There is little to learn from the order in which the books of the New Testament are presented in the Bibles we have today. There is no evidence that there is an inspired order
. And there is little understanding to be gained from a chronological order—even if we could be certain of it. Why?
There are two reasons in particular. The four gospels are intended each to stand alone as independent witnesses. They do not depend on one another to tell the story. Therefore, while their dates may be of importance to scholars, they offer us little regarding meaning. And when folks like us sit down to read the Bible, our primary question is, What does it mean?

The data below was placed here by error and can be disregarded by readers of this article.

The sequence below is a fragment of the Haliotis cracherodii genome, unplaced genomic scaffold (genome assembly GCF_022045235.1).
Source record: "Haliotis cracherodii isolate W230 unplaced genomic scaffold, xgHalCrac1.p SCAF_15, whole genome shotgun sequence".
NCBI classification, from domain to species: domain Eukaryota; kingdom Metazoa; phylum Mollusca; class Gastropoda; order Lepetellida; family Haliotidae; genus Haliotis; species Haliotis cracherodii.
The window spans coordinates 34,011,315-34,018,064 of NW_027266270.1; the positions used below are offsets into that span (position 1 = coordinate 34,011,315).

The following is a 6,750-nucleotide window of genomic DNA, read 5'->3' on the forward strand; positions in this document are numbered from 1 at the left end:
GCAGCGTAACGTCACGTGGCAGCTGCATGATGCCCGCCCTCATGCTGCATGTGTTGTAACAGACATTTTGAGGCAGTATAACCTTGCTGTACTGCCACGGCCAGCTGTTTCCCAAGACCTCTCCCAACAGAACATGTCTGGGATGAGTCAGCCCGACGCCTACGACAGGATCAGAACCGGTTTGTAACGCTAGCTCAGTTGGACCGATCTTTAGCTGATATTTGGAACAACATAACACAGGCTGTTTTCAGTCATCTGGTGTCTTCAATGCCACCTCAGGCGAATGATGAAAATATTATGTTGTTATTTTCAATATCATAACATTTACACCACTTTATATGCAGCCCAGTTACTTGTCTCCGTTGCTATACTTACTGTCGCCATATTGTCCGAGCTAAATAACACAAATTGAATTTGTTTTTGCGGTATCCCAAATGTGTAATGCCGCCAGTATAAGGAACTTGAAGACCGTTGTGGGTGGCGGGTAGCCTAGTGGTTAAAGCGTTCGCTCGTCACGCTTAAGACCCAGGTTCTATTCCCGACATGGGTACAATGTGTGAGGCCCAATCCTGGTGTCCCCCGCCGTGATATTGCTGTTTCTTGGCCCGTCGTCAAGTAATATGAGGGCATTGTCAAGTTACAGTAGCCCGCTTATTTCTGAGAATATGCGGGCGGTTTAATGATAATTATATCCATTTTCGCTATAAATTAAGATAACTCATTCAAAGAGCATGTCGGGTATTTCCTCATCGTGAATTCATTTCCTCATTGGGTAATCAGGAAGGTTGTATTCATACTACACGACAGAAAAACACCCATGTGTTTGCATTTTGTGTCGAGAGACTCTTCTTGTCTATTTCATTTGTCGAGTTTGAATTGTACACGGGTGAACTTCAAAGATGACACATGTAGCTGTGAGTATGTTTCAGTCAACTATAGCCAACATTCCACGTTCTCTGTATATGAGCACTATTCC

The rest of the books, mainly epistles, are incidental. That is to say they arose out of local and temporal necessity—they were provoked by events. If, for example, the Corinthian church had not been such a pain in the neck, or if Paul had been present in Corinth when the problems arose, the letters would probably never have been written. So each of the books of the New Testament has its own story to tell, its own testimony to offer. But that raises another question, commonly called the Synoptic Problem